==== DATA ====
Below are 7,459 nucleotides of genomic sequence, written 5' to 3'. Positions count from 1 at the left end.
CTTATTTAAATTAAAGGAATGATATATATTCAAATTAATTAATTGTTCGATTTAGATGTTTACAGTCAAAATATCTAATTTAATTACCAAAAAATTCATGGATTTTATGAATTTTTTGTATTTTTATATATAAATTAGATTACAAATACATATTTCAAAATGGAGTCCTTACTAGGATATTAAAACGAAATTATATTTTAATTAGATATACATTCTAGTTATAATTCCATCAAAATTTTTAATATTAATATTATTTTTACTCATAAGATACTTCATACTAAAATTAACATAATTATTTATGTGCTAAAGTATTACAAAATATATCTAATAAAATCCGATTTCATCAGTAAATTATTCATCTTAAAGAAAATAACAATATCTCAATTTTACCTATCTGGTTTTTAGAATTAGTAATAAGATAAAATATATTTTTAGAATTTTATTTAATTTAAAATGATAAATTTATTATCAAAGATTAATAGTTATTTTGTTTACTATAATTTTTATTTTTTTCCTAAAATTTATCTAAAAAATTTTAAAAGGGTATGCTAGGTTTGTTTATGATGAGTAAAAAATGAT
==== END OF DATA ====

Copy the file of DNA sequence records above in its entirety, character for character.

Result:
Below are 7,459 nucleotides of genomic sequence, written 5' to 3'. Positions count from 1 at the left end.
CTTATTTAAATTAAAGGAATGATATATATTCAAATTAATTAATTGTTCGATTTAGATGTTTACAGTCAAAATATCTAATTTAATTACCAAAAAATTCATGGATTTTATGAATTTTTTGTATTTTTATATATAAATTAGATTACAAATACATATTTCAAAATGGAGTCCTTACTAGGATATTAAAACGAAATTATATTTTAATTAGATATACATTCTAGTTATAATTCCATCAAAATTTTTAATATTAATATTATTTTTACTCATAAGATACTTCATACTAAAATTAACATAATTATTTATGTGCTAAAGTATTACAAAATATATCTAATAAAATCCGATTTCATCAGTAAATTATTCATCTTAAAGAAAATAACAATATCTCAATTTTACCTATCTGGTTTTTAGAATTAGTAATAAGATAAAATATATTTTTAGAATTTTATTTAATTTAAAATGATAAATTTATTATCAAAGATTAATAGTTATTTTGTTTACTATAATTTTTATTTTTTTCCTAAAATTTATCTAAAAAATTTTAAAAGGGTATGCTAGGTTTGTTTATGATGAGTAAAAAATGAT